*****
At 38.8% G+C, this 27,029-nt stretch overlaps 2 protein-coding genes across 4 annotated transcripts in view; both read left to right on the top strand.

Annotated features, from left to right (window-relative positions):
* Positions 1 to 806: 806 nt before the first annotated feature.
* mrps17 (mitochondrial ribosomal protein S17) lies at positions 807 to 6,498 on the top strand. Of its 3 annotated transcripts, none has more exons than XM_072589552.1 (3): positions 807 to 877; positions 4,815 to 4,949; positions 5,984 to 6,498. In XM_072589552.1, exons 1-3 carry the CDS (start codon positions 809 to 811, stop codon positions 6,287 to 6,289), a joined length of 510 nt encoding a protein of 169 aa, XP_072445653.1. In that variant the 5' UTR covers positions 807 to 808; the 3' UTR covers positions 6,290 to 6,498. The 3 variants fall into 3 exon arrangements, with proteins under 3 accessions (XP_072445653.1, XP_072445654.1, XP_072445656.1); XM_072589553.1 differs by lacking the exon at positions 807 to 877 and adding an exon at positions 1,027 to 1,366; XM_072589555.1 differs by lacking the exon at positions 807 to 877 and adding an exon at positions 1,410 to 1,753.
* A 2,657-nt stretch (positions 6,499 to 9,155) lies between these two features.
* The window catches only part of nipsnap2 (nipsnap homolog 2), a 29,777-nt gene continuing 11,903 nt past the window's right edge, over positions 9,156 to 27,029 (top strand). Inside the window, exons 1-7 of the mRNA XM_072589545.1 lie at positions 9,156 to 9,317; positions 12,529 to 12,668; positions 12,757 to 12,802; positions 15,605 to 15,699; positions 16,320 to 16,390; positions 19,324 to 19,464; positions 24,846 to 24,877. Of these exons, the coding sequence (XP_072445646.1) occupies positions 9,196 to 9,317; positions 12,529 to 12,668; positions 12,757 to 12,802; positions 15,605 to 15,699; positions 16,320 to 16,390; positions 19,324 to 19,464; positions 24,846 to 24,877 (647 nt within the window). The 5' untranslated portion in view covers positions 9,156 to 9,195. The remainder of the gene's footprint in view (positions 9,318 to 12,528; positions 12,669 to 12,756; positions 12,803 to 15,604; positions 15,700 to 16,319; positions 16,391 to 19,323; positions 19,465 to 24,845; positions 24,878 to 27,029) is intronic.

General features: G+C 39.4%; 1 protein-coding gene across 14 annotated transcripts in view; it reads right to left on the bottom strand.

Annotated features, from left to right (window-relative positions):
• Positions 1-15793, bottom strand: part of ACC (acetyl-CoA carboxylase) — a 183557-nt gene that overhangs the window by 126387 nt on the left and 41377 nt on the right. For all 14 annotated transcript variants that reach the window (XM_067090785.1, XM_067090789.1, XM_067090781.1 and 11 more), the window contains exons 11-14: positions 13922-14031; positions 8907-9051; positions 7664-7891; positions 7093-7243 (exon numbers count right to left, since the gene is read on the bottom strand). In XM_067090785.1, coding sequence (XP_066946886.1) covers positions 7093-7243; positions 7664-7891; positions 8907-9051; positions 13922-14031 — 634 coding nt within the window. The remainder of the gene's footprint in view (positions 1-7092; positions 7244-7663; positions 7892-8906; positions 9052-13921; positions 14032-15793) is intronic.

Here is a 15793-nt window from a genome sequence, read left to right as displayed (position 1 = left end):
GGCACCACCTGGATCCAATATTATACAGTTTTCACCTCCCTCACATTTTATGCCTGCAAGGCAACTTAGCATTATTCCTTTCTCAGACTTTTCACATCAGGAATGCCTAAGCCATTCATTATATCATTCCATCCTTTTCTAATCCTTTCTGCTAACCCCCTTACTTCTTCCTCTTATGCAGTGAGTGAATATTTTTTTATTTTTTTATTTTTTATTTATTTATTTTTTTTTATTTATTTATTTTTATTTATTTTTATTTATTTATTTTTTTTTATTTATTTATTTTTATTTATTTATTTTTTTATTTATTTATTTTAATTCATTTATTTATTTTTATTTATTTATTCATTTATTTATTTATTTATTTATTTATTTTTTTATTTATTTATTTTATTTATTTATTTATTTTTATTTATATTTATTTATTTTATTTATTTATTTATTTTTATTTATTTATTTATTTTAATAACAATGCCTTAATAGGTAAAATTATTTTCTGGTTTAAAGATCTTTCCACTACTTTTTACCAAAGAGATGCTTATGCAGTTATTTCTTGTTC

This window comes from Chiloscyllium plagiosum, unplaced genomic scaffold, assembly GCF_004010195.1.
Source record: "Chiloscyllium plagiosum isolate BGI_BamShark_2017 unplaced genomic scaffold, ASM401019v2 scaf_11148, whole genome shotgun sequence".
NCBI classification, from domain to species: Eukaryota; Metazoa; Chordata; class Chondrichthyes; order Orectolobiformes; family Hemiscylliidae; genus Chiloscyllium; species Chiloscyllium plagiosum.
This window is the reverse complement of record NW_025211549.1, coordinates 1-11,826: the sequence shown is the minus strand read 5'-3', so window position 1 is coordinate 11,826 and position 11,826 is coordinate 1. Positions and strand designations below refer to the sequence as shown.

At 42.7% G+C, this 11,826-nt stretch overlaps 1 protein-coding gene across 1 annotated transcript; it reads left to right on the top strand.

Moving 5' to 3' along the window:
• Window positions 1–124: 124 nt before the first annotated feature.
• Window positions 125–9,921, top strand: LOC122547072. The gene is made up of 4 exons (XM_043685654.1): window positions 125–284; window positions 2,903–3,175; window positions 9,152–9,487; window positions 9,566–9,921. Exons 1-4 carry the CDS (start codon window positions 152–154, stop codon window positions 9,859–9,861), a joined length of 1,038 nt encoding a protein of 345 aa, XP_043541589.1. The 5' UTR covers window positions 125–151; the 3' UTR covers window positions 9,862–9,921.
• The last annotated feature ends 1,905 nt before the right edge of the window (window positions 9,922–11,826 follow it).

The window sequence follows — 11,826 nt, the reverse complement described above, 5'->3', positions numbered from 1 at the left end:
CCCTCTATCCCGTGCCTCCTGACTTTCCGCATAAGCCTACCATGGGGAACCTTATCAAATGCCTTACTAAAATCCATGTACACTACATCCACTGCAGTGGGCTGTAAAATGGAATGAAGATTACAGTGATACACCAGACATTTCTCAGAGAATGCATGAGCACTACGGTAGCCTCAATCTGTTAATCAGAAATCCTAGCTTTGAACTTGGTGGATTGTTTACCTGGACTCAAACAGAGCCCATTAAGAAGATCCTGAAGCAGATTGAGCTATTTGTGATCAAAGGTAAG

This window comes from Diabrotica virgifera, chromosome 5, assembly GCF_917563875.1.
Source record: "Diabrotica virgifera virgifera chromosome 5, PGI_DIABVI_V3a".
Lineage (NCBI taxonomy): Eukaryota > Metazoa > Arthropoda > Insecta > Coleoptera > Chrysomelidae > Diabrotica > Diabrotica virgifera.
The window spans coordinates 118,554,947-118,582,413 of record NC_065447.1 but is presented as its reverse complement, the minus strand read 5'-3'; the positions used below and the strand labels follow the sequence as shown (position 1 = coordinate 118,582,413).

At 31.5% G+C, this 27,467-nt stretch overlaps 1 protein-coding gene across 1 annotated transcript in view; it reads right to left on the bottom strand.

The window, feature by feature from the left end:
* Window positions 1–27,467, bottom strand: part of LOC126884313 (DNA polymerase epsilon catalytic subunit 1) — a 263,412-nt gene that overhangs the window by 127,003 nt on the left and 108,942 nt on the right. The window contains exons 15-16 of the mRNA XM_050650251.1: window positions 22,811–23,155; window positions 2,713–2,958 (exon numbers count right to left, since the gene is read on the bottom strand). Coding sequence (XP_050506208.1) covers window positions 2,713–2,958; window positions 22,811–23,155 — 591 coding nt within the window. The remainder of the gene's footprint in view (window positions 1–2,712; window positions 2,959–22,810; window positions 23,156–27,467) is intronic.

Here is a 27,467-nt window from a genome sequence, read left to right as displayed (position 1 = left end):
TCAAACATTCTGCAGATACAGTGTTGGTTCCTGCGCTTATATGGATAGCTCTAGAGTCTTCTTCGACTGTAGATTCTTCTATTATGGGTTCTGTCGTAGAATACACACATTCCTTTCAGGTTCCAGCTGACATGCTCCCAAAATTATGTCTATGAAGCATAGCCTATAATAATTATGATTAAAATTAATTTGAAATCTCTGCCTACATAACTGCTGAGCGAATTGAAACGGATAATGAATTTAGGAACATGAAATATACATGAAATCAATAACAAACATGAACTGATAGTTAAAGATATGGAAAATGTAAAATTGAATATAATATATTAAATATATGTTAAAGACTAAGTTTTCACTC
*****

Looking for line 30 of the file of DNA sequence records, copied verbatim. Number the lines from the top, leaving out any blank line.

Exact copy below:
Here is a 27,467-nt window from a genome sequence, read left to right as displayed (position 1 = left end):